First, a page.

It was kind of an ironic way—Airbnb—for my wife and I to visit the “last free place in America,” as Slab City, California is known: a decidedly anti-capitalist, nomadic art community in the desert near the Salton Sea where fringe members of society live rent free in makeshift camps.
Far east of the gentrified ‘hoods of Los Angeles, well beyond well-traveled Joshua Tree, in the Sonoran Desert on the other side of the apocalyptic Salton Sea, under the cruel sun in the California badlands in the state’s poorest county—Imperial—and just an hour’s drive north from the Mexican border, is Salvation Mountain, an enormous work of art on the side of a parched three-story hill created by the late artist and Korean War veteran Leonard Knight.
The hill is covered with Bible verses and brightly pastellic and psychedelic latex paints, concrete, and adobe, his tribute and monument to God and Jesus. In large letters across the colorful hill, it reads, unironically, “God is Love” and “Say Jesus I’m a sinner please come upon my body and into my heart.” Knight lived on site in a small trailer as he worked on the piece for more than two decades, and it remains a work-in-progress after his death in 2014 at age 82 after losing his hearing, sight, and a leg.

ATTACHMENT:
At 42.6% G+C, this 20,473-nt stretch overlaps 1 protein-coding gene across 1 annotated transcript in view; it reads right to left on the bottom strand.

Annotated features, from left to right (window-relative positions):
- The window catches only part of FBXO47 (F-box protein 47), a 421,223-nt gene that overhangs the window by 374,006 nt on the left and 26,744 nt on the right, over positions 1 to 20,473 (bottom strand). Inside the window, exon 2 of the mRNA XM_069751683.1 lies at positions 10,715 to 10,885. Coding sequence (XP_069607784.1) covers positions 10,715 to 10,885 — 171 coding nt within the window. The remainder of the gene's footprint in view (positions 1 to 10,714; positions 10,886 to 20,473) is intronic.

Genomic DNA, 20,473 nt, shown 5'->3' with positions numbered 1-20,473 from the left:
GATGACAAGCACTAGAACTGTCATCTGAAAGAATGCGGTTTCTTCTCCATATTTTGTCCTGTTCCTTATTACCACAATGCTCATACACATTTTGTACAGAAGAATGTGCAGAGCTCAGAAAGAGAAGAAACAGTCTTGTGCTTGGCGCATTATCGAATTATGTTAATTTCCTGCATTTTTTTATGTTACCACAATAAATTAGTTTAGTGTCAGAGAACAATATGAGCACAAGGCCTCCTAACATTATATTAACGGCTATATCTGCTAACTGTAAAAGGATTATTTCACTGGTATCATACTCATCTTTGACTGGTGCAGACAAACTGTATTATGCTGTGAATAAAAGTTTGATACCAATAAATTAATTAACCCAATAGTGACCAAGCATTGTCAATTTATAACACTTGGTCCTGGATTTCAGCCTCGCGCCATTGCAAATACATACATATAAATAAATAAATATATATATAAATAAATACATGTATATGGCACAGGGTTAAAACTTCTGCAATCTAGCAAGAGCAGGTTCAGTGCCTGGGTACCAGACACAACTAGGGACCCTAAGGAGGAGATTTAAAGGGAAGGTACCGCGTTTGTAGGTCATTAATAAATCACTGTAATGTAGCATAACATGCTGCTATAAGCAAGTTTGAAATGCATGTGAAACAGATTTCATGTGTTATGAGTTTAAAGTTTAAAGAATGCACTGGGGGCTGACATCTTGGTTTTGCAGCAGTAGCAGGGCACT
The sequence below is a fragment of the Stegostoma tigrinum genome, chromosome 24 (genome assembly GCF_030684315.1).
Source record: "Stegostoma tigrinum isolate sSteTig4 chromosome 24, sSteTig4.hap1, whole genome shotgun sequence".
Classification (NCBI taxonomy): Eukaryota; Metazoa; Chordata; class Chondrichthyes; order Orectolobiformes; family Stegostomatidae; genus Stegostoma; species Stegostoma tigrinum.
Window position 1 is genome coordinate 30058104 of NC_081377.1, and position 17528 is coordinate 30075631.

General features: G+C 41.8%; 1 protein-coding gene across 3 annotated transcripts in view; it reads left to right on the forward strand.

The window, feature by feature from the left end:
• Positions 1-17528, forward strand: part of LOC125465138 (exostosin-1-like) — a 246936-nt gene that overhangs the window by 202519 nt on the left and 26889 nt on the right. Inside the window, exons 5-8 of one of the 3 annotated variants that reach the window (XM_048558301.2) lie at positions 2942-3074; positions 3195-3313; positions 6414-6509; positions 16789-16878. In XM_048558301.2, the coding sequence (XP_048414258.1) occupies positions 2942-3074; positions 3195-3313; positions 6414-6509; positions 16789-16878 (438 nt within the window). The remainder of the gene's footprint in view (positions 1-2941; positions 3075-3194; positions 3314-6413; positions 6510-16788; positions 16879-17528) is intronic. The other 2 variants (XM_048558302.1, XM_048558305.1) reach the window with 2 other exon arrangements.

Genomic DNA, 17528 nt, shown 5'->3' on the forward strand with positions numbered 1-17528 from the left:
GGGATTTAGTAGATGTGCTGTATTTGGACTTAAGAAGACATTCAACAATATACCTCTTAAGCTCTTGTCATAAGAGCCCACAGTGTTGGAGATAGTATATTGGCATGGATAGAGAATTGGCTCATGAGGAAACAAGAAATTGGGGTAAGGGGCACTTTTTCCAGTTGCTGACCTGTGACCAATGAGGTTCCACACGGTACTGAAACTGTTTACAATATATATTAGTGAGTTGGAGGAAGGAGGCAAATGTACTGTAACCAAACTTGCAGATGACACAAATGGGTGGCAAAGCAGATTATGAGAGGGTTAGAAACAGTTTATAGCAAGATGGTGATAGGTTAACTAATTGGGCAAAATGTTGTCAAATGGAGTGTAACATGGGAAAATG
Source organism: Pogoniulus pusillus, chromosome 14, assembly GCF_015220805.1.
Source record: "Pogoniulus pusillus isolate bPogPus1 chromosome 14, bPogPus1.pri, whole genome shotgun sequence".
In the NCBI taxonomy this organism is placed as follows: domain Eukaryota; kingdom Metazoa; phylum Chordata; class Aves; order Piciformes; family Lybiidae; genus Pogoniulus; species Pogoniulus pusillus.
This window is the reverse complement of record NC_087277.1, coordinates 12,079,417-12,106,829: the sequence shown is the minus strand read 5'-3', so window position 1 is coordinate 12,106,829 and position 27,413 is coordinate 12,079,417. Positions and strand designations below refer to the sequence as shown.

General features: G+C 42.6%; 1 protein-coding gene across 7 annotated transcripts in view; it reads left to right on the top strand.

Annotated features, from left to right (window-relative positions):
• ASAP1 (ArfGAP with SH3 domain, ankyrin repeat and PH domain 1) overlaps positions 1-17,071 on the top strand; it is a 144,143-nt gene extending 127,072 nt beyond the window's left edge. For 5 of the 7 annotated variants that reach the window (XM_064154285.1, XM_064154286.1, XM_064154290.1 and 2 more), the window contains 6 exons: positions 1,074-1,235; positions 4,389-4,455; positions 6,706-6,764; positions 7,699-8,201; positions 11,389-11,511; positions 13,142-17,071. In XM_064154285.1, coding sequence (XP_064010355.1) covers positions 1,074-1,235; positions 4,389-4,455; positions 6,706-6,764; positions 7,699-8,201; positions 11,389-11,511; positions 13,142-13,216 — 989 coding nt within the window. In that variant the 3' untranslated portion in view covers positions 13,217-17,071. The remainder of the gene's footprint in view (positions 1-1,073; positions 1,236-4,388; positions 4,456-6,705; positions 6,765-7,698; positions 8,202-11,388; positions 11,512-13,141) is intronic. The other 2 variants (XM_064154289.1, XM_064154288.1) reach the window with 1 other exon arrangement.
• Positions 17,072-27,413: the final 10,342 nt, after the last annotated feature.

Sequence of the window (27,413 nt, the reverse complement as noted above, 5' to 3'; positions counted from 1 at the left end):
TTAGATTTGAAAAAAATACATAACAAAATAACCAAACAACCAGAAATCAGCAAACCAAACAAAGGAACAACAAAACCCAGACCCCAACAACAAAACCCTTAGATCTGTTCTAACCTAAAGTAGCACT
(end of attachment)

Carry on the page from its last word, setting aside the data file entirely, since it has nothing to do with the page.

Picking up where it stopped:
On the other side of that hill is Slab City, the site of an abandoned World War II-era Marine Corps artillery training base and barracks called Camp Dunlap, named after Brigadier General Robert Henry Dunlap.
Camp Dunlap was dismantled in the late 1950s and the state acquired the land in 1961. All that remains are thick concrete pylons, hence the name Slab City. The state has essentially acted as an absentee landlord for decades, allowing drifters, squatters, loners, dropouts, fugitives, hippies, hobos, desert dwellers, gypsies, artists, freight-hoppers, nomads, drug addicts, and other fringe members of society to settle there and set up camp rent free, property tax free, and homeowner covenant free.